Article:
|The Sunken Road by Frederick Varley © Beaverbrook Collection of War Art|
Canadian War Museum, 19710261-0771
“There are two chief reasons why a soldier feels fear: first, that he will not get home to see his loved ones again; but, most of all, picturing himself in the same position as some of the dead men we saw. They lay there face up, usually in the rain, their eyes open, their faces pale and chalk-like, their gold teeth showing. That is in the beginning. After that, they are usually too horrible to think about. We buried them as fast as we could—Germans, French and Americans alike. Get them out of sight, but not out of memory. I can remember hundreds and hundreds of dead men. I would know them now if I were to meet them in a hereafter. I could tell them where they were lying and how they were killed—whether with shell fire, gas, machine gun or bayonet.”
— Robert C. Hoffman, US 28th Division, American Expeditionary Force*
John Allan Wyeth has been credited as “the finest American soldier-poet of World War I.”** His poems tell their stories in a matter-of-fact, neutral tone, as if seen from the vantage point of a neutral observer or documentary film-maker. In “Picnic: Harbonnières to Bayonvillers,” Wyeth narrates the account of two Americans soldiers riding through the scene of an earlier battle. The poem sketches an unforgettable image of what it was like to work and live amongst the dead.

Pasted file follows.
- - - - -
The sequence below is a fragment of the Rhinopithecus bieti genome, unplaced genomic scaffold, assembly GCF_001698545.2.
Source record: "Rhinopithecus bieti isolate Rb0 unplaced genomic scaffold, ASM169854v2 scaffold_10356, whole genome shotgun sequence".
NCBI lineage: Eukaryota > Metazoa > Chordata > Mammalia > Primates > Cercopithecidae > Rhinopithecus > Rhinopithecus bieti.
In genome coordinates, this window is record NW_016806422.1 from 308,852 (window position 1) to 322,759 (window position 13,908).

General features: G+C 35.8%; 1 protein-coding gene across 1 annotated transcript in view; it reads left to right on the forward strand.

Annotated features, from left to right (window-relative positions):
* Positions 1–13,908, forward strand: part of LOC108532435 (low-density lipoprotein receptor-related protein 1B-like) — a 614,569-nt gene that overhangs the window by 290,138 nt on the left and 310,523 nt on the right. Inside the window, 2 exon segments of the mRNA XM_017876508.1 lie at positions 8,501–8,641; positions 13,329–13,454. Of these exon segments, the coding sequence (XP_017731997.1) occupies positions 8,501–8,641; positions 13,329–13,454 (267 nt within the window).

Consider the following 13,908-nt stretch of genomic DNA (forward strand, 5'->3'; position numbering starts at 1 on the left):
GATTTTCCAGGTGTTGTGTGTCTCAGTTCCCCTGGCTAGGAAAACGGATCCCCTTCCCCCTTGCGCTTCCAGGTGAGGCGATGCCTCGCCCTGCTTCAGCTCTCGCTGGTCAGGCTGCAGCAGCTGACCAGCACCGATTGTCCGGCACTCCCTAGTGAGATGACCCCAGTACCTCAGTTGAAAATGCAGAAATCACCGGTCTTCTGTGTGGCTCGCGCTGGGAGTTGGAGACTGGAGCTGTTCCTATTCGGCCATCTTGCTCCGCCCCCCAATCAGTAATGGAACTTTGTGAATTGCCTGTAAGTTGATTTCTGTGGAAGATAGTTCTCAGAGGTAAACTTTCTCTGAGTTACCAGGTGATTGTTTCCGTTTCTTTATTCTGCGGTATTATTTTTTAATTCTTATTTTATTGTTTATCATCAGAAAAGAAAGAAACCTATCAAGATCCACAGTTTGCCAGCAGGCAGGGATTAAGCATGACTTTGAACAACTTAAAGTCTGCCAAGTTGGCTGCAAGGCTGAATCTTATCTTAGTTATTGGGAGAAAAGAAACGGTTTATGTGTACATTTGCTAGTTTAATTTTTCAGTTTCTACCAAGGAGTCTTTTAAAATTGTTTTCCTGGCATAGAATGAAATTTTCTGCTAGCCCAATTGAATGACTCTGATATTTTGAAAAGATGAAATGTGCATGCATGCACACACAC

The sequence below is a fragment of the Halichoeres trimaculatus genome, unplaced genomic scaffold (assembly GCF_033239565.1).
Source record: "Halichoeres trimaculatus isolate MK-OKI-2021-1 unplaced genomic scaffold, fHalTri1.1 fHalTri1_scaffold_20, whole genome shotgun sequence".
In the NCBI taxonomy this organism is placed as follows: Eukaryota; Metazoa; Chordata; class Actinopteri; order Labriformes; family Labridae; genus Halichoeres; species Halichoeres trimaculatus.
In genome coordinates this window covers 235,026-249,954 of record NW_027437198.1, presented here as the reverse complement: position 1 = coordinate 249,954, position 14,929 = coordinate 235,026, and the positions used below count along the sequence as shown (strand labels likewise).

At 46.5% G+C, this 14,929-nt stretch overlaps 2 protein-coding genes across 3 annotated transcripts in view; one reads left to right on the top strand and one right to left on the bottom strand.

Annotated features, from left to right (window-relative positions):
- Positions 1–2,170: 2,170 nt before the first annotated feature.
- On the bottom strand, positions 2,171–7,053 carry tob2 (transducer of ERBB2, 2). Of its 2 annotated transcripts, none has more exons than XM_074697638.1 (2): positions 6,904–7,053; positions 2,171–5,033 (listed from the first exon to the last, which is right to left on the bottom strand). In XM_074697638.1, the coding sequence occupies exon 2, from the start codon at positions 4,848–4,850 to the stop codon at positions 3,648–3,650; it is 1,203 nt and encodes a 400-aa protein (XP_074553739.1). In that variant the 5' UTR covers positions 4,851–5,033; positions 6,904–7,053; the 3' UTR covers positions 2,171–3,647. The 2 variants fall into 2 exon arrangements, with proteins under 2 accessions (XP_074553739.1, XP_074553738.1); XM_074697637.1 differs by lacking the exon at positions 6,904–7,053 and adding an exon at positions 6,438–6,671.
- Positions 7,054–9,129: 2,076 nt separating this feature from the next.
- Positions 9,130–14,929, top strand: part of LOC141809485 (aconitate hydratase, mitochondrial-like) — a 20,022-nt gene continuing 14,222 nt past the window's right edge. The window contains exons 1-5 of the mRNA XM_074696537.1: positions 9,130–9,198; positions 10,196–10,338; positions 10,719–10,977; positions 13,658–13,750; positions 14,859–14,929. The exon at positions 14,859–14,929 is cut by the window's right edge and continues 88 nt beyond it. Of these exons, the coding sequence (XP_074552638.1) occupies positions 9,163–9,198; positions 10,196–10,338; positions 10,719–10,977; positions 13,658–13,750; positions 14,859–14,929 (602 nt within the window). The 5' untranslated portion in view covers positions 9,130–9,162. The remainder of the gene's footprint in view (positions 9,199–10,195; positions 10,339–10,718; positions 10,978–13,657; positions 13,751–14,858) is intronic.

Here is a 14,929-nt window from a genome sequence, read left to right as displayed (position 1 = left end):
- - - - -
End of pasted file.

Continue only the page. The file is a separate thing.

Picnic: Harbonnières to Bayonvillers
A house marked Ortskommandantur—a great
sign Kaiserplatz on a corner of the church,
and German street names all around the square.
Troop columns split to let our sidecar through.
“Drive like hell and get back on the main road—it’s getting late.”
The roadway seemed to reel and lurch
through clay wastes rimmed and pitted everywhere.
“You hungry? – Have some of this, there’s enough for two.”
We drove through Bayonvillers—and as we ate
men long since dead reached out and left a smirch
and taste in our throats like gas and rotten jam.
“Want any more?”
“Yes sir, if you got enough there.”
“Those fellows smell pretty strong.”
“I’ll say they do,
but I’m too hungry sir to care a damn.”
—John Allan Wyeth
|Field Marshal Haig, Oct. 1918, AEF Signal Corps 28254|
The poem’s title “Harbonnières to Bayonvillers” names two small villages, approximately 3 miles apart, that were both taken by the Allies on August 8th. Eyewitness accounts describe a landscape littered with bodies and wreckage left in the wake of the attack. It’s an ironic setting for a picnic. The title is also ironic as picnic is an American slang term used since the 1870s to refer to something as “easy or straightforward… a pushover.”
Nothing about the scene described is ordinary or straightforward, however. The roadways “reel and lurch” like a drunkard; bomb craters scar the land, and the dead seem to reach out in a macabre gesture of supplication.
|Morning at Passchendaele, Frank Hurley 1917|
In his memoir I Remember the Last War, AEF Sergeant Bob Hoffman writes,
|Der Krieg no 13: Mealtime in the Trenches by Otto Dix|
Wyeth’s poem distills an important lesson of the Great War: learning to live with death was often the key to survival.
*Bob Hoffman, I Remember the Last War, Strength & Health, 1940, pp. 163-164.
**Dana Gioa, “The Obscurity of John Allan Wyeth.” Dana Gioa, danagioia.com/essays/reviews-and-authors-notes/the-obscurity-of-john-allan-wyeth/. Accessed 18 Oct. 2017.
† Richard S. Faulkner, Pershing’s Crusaders: The American Soldier in World War I. University of Kansas, 2017, p. 100.
†† Hoffman, I Remember, pp. 162, 165-166.